This is a very special island for my chapter of the Clan Lamont. As youngsters we spent our summer holidays from morning until belly-rumbles in the evening with no adult supervision. This is a stark contrast to freedoms young people experience today. Being a parent from mid-nineties onwards I don’t think millennials live with regret or have feelings of missing out. For me that the total freedom I enjoyed on an island 2.5 miles long by 1.2 miles wide in the Clyde estuary formed many happy memories for which I am very thankful.
Shoes endured many dry-wet-dry cycles in a day from endless expeditions across the rocks by the shoreline. Time did slow down on that island as days seemed to last longer than at home. You’d meet-up with friends you only met for weeks each year. First holidays began on trikes, growing into stabilised bikes then flying on two wheels. I recall completing a trip around the island in twenty-seven minutes, a personal best on a racing bike going anticlockwise – which was shorter. Later on I’d enjoy travelling around Scotland on my bike via the Scottish Youth Hostel Association.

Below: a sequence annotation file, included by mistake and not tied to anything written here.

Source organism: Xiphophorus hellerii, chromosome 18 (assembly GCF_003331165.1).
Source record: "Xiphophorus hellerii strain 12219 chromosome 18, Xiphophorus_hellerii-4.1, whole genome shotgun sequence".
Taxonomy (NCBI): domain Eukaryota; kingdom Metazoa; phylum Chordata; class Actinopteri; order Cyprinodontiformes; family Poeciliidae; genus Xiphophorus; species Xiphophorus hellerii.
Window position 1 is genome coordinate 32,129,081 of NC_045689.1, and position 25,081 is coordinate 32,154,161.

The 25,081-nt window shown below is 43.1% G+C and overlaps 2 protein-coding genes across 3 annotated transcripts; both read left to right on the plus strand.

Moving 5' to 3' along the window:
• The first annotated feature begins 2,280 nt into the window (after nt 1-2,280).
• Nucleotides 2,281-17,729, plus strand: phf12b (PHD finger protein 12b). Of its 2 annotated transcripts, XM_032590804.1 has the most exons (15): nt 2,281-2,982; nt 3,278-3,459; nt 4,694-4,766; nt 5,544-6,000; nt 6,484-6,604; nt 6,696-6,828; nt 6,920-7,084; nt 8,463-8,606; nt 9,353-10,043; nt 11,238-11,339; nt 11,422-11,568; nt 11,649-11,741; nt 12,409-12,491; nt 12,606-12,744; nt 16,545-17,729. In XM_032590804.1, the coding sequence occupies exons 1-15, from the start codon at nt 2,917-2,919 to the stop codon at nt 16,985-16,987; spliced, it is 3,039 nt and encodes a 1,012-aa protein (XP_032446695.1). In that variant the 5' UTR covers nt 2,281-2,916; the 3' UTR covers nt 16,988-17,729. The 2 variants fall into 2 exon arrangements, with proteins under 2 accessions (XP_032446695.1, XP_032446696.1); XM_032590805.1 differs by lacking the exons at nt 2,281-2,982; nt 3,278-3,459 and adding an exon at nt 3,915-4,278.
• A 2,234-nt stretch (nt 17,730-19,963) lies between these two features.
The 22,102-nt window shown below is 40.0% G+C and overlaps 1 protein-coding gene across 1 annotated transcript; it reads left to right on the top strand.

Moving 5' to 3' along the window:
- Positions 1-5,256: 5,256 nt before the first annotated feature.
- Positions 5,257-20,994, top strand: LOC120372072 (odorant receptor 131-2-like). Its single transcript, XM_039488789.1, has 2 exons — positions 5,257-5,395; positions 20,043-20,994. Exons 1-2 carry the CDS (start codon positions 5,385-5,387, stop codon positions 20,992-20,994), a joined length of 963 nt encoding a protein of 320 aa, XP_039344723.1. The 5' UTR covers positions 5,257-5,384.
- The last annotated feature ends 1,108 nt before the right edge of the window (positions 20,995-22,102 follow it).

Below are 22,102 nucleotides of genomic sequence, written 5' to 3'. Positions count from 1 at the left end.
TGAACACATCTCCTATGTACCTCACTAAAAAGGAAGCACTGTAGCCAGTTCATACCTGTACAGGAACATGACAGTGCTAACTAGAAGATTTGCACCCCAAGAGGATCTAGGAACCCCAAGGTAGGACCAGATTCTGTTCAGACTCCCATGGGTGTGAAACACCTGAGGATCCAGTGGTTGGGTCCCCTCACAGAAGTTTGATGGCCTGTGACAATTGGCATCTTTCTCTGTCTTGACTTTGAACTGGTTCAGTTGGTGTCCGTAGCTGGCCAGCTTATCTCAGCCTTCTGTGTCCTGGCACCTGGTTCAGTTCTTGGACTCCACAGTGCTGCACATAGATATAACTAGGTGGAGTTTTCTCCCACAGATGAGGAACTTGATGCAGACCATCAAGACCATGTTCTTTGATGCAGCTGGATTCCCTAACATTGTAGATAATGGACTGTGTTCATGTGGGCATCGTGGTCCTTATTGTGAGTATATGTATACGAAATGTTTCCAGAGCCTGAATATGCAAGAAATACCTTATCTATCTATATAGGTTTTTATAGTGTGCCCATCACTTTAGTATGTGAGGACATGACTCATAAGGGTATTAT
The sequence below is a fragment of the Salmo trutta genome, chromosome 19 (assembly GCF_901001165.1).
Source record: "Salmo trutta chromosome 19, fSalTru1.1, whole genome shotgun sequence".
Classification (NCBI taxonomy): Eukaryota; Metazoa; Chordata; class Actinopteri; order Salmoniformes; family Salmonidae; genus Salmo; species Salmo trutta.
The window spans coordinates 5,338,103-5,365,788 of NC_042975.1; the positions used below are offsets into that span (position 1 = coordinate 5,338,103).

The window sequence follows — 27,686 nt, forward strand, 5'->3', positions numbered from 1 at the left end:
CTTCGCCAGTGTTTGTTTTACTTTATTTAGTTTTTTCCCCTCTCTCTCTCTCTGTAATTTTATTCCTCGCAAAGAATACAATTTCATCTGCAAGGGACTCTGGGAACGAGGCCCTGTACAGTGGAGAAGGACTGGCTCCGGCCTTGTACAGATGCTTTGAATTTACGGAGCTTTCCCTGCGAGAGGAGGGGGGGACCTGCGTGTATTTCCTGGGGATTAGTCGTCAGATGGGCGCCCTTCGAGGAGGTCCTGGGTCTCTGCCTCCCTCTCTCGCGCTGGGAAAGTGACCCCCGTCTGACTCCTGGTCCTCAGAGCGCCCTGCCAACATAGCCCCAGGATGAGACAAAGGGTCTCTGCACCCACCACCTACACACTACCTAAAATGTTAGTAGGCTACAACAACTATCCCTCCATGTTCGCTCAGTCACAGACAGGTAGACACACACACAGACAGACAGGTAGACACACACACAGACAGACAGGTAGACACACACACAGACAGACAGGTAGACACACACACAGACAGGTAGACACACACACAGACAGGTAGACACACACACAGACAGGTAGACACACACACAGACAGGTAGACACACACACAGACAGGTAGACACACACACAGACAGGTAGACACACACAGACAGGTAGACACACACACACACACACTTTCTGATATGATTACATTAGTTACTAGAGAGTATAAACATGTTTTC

See Isle of Cumbrae part two
This is an old arrangement of large stones and boulders shaped many years ago into rectangular blocks. They were stacked in this bay on the western side of the island near low-lying fields. In times past potatoes were grown in the fields and exported by sea via this “tatty” pier. They lay as they were, encrusted in barnacles.